Investors in financial and consumer discretionary stocks must be experiencing a tinge of schadenfreude these days. Energy and materials stocks, for a while seemingly the only game in town, are now taking a shellacking of their own. Denbury Resources (NYSE:DNR), for one, has dropped like a stone.

I would have thought Denbury an unlikely oil stock to be abandoned at the first sight of a pullback in crude. Unlike some more fringe players, Denbury doesn't require anything remotely approaching today's oil prices to turn in handsome profits. The company estimates its breakeven point at roughly $34 per barrel.

Like smaller player Arena Resources (NYSE:ARD), Denbury coaxes extra oil out of old fields, so its finding costs are rock-bottom. Yes, the company also produces natural gas alongside Chesapeake Energy (NYSE:CHK) and Quicksilver Resources (NYSE:KWK) in the Barnett Shale, but enhanced oil recovery is the real growth driver here.

Denbury has mapped out a phased approach to developing its various onshore oil assets that runs well into the next decade. Majors like Chevron (NYSE:CVX) would kill for this kind of production growth visibility. Oil sands players like Suncor (NYSE:SU) are pretty much the only competitors with comparable clarity.

Turning to the company's quarterly results, we learned that Denbury's daily production grew 25% over last year, after adjusting for asset sales. Oil production from tertiary operations (i.e., CO2 injection into old fields) lifted 36%. Out of Denbury's eight planned development phases, the Tinsley field, which is number three, just began to flow in the quarter, which gives you a sense of what inning we're in.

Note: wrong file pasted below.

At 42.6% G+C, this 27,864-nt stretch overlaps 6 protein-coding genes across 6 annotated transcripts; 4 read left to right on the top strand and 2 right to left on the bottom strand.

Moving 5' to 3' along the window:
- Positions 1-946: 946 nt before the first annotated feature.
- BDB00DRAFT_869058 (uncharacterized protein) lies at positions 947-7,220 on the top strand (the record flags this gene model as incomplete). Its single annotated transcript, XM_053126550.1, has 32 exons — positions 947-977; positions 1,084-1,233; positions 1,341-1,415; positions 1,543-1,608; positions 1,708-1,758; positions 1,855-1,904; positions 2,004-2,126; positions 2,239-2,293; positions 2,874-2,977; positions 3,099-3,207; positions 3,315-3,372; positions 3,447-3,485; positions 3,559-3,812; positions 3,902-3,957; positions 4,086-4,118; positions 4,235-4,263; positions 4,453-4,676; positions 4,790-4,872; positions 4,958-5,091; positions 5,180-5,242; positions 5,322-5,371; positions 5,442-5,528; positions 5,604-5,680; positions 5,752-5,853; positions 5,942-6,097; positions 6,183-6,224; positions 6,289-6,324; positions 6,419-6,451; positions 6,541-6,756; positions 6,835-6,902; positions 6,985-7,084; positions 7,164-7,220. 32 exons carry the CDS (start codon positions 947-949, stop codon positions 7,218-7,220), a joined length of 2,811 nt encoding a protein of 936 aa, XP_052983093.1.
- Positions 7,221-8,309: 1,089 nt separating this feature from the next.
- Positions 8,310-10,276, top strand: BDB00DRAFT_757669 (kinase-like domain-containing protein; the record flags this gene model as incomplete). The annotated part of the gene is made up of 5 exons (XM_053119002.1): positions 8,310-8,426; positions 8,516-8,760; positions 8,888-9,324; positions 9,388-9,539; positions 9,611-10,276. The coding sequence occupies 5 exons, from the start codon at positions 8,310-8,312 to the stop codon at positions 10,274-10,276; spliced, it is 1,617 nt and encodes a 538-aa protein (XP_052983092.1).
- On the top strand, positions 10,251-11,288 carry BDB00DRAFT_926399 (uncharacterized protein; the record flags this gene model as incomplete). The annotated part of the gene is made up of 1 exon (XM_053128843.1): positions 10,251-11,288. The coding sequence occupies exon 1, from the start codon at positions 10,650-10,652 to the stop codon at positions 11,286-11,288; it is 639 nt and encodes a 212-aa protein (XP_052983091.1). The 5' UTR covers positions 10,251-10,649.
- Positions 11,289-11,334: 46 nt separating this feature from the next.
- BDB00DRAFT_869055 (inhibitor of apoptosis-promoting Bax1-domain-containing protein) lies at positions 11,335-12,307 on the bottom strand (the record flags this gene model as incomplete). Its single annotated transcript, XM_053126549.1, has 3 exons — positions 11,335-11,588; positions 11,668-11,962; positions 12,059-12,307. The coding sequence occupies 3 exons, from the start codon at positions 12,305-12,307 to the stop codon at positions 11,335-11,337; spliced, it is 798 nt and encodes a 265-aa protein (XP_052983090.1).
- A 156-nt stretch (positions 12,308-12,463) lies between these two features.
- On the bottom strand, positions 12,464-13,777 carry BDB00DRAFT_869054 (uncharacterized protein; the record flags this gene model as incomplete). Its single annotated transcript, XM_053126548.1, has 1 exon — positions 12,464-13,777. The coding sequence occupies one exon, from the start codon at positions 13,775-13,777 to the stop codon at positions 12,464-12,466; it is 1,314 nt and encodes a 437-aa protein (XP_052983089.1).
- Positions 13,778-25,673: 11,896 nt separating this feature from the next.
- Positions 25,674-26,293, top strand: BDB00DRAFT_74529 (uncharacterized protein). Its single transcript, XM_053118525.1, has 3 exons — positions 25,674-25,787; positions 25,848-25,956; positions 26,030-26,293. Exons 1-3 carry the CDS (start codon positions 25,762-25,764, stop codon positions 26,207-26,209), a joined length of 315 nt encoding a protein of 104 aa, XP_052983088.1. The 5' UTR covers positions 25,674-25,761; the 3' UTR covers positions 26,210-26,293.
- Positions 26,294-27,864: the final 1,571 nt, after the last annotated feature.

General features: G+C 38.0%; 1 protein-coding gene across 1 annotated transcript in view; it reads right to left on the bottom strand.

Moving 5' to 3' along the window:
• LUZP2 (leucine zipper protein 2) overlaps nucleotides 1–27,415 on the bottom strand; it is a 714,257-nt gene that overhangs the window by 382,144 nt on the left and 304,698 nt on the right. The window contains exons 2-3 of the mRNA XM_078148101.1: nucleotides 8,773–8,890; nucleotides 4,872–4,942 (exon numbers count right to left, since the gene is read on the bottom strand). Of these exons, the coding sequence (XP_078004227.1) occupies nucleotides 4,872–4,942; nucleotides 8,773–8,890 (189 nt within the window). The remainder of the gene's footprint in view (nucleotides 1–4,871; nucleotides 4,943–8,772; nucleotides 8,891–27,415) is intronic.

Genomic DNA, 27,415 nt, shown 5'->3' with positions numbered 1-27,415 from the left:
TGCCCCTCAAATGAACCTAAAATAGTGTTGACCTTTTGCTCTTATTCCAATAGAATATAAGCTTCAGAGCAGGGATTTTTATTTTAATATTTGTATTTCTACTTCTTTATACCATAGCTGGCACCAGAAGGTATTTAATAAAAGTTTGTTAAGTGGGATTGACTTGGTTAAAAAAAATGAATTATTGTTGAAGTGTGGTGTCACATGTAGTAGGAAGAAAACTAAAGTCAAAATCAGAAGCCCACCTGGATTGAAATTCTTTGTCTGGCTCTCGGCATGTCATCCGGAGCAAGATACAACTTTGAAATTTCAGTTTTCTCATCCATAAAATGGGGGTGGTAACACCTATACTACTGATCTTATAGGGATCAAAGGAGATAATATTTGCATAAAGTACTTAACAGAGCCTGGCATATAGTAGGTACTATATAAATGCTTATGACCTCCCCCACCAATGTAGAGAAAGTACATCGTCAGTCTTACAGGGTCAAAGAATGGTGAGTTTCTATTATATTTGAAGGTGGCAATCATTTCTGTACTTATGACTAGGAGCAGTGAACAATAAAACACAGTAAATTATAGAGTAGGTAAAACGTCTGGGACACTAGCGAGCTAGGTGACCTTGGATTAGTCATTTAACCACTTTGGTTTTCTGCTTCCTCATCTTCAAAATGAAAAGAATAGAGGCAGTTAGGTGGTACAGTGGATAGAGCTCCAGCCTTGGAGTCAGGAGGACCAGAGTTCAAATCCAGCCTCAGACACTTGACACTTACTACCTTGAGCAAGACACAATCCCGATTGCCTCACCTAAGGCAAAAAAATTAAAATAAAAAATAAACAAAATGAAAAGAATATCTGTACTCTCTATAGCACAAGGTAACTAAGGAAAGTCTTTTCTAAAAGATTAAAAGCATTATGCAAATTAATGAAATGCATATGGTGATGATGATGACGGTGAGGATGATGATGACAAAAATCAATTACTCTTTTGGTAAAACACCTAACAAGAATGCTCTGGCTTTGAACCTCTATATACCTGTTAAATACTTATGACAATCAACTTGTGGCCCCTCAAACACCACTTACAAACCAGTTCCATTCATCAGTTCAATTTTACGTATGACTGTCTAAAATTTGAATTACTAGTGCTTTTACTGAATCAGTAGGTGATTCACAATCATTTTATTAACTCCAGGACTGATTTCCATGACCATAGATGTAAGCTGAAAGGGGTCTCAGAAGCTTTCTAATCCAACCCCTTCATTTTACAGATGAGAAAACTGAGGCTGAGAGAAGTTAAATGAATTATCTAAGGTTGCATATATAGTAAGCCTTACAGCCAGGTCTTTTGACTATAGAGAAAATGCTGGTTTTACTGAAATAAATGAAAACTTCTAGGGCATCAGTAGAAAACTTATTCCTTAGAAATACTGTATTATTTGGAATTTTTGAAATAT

Not all is completely rosy for the firm, as costs are rising along with higher oil prices. Denbury also revised its growth model, lowering 2008 tertiary production estimates by 9%. Longer-term, the model revision has effectively pushed back the firm's peak production by a year or two. The long-term picture hasn't dimmed whatsoever.

So why have shares been slashed by roughly 40% since late June? Maybe there was a bit of froth baked into a $40 share price, but this company's potential net asset value, assuming that future development stages go as well as past ones, supports a share price well north of that offered by Mr. Market today. If you're still long-term bullish on crude, Denbury is a candidate worth your consideration.

Fools are fairly sweet on Denbury, rating the company four stars out of five in Motley Fool CAPS. Weigh in with your own call on the firm's future right here.

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Fool contributor Toby Shute frequently rates and occasionally pontificates on stocks in CAPS under the name TMFSmashy, but he doesn't have a position in any company mentioned. The Motley Fool's disclosure policy offers supreme visibility.